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Markets to Monitor: Gold, Crude Oil, and the U.S. Dollar
Quite frankly, quit looking out your backdoor. You’ve heard it plenty throughout the years. There’s more to the price of corn, beans, and wheat than the yield out in your fields. Producers understand this now that the agricultural world is indeed a global marketplace. Price fluctuations for grain are not hinged on your backyard yields. Instead, they are based on yields across the world and demand.
Let’s take it one step further; time to grow and stretch some more. Rather than solely looking at global supply and demand, we need to also look at other outside market factors that influence grain prices. These factors have been a little sleepy over the past few years, as most commodities, in general, have struggled in terms of price rallies. In 2018, we need to be aware of outside markets, as they may likely start to awake. Here are three outside markets I’m watching closely as 2017 comes to a close.
Crude Oil (and Chinese Demand)
Low prices cure low prices. Crude oil prices have been stuck in a relatively tight price range for three years. Does that sound like any other commodity you know? Abundant global supply has kept prices on the defensive. Stepping back, crude oil futures have had trouble climbing much beyond $55 per barrel over the past couple of years. Yet, on price setbacks, it finds sufficient price support at the mid $40 price level. Recent price gains have come due to short-term renewed demand from U.S. refiners. They are now resuming operations after shutdowns due to Hurricane Harvey. Also supportive are ideas that OPEC members may continue to comply with production cuts. In China, demand continues to grow. According to Reuters, China is currently the world’s largest importer of oil, and some 212.4 million tons has been brought in through the first half of 2017!
Speaking of China, quite recently it announced the creation of an oil futures contract (open to international traders) that will be denominated in yuan and convertible to gold. Why should you take note? To many, it seems, this move replicates ideas that China continues to create a pathway leading to a global economic system not fully dependent on the U.S. dollar. This move provides the first official linkage of oil to gold and, more importantly, a linkage between the Chinese currency and gold. Gold is still viewed by many around the world as a tradeable asset for goods should global currencies falter. Just keep an eye on that crude oil. If prices can break through overhead resistance levels on charts, the upside points to $70 per barrel. Oftentimes, if crude oil can rally, then corn follows higher, as well. Remember, one third of the value of corn is directly tied to ethanol.
The Role that Gold Futures Play
Think back to a few hundred years ago before paper currency. The world used gold, gold coins, gold anything as a means for currency in trade. With the advent of paper currency, gold is still used as a means to back some currencies yet today. Gold is also a tradeable futures commodity, which often invites euphoric buying when people lose confidence in governments and paper money Investors view the purchase of gold as a safe haven. With all of the potential geopolitical drama in the world that can erupt in a moment’s notice, gold will continue to be the go-to buy. Gold prices, like many commodities, have been trading in a sideways pattern for a few years. Which way the breakout happens is based on many factors. One thing seems certain: If gold is rallying, odds are other commodities will too.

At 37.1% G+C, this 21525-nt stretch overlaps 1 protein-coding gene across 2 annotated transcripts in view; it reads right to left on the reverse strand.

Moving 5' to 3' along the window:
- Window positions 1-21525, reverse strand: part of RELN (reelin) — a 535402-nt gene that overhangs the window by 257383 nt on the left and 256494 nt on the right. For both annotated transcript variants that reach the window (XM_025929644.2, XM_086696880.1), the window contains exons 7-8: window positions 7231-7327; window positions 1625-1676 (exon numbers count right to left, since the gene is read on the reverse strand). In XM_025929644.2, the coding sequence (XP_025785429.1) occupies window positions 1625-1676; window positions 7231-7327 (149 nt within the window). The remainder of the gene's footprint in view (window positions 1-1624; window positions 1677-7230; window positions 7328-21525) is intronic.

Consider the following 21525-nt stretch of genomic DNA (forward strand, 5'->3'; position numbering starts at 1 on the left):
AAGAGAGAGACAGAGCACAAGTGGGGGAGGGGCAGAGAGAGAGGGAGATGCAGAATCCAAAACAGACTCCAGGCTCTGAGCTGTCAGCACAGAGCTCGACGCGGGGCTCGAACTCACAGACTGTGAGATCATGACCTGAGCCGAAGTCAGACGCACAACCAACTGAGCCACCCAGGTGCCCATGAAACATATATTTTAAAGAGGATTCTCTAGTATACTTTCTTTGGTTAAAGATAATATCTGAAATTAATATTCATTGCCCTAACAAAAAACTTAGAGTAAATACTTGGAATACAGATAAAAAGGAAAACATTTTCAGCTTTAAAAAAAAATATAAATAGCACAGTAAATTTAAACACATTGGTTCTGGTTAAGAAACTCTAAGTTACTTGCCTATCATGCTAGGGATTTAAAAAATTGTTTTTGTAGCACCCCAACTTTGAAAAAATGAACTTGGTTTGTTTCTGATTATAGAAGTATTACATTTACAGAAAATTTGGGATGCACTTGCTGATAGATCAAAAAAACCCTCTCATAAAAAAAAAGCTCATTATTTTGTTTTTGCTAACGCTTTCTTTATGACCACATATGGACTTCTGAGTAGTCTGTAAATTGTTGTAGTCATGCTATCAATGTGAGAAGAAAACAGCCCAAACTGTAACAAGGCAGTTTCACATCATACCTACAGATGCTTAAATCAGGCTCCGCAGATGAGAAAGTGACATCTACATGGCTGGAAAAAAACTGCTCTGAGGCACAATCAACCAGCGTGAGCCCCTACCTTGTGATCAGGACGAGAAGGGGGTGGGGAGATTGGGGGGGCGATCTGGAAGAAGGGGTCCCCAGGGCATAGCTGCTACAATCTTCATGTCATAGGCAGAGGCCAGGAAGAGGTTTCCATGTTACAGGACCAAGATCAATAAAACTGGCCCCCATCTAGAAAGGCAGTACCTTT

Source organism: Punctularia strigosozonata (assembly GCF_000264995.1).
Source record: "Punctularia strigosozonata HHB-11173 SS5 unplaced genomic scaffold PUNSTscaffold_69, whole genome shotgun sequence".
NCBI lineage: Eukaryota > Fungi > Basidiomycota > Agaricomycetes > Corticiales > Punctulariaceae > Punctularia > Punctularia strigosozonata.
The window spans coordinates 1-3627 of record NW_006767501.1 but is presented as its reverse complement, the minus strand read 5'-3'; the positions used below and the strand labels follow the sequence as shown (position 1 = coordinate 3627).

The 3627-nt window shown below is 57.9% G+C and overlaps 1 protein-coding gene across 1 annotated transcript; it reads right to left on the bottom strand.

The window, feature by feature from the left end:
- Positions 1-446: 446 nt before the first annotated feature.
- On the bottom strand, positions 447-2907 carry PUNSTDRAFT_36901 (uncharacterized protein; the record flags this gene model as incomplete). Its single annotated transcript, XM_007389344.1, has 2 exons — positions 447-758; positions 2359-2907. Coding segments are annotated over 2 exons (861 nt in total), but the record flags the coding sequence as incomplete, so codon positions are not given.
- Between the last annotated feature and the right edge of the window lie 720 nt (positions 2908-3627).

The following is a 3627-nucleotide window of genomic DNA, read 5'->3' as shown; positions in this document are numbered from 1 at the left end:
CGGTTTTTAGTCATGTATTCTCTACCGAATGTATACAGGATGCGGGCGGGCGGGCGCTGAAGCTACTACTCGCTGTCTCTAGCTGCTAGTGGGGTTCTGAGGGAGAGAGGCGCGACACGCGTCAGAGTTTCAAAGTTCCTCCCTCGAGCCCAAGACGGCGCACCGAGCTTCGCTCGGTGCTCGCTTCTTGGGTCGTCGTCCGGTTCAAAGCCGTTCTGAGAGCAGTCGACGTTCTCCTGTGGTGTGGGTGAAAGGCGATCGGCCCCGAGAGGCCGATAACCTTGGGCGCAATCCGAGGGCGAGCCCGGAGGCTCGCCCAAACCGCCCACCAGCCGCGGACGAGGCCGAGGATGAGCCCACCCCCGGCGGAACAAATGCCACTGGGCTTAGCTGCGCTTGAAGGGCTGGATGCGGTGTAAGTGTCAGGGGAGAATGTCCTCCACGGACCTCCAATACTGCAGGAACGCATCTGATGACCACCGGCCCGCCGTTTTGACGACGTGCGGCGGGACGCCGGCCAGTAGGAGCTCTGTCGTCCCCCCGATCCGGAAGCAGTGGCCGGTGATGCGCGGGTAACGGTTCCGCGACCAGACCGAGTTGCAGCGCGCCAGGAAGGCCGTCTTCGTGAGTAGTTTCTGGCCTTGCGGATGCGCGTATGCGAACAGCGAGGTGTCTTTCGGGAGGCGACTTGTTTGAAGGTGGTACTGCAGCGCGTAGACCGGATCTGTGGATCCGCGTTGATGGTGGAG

The U.S. Dollar
Since January, the U.S. Dollar Index has trended lower. At its pinnacle, the dollar was up near 103.00 with a recent early September low of 90.79. That nine-month down trend seems to be at a point where a correction to the upside seems likely. The dollar has risen in recent weeks and started to inch higher. Investors are growing more optimistic about the likelihood for tax cuts and U.S. interest rates to increase. Some anticipate this might boost the U.S. economy. There is a feeling that the economy is improving (citing the proposed tax reform plan which would offer tax cuts to U.S. businesses), and the value of the dollar seems to have bottomed for now. A corrective bounce to the upside seems likely, yet doubtful that we retest the January highs. Remember, when the U.S. dollar is lower, it makes it cheaper for other countries to import our commodities due to the currency exchange rate. Watching the value of the dollar is so important as we continue to monitor export demand of agricultural commodities. We want those exports to continue staying strong!
This could be a year where multiple factors and fundamentals (not just yield!) pave the way for price potentials. Knowing and understanding the importance of outside market information helps you to be aware for the price scenarios that could unfold in 2018. Make sure to keep an eye on crude oil, gold, and the U.S. dollar.
If you have questions, you can reach Naomi Blohm at email@example.com.
The data contained herein is believed to be drawn from reliable sources but cannot be guaranteed. Neither the information presented, nor any opinions expressed constitute a solicitation of the purchase or sale of any commodity. Those individuals acting on this information are responsible for their own actions. Commodity trading may not be suitable for all recipients of this report. Futures trading involves risk of loss and should be carefully considered before investing. Past performance may not be indicative of future results. Any reproduction, republication or other use of the information and thoughts expressed herein, without the express written permission of Stewart-Peterson Inc., is strictly prohibited. Copyright 2017 Stewart-Peterson Inc. All rights reserved.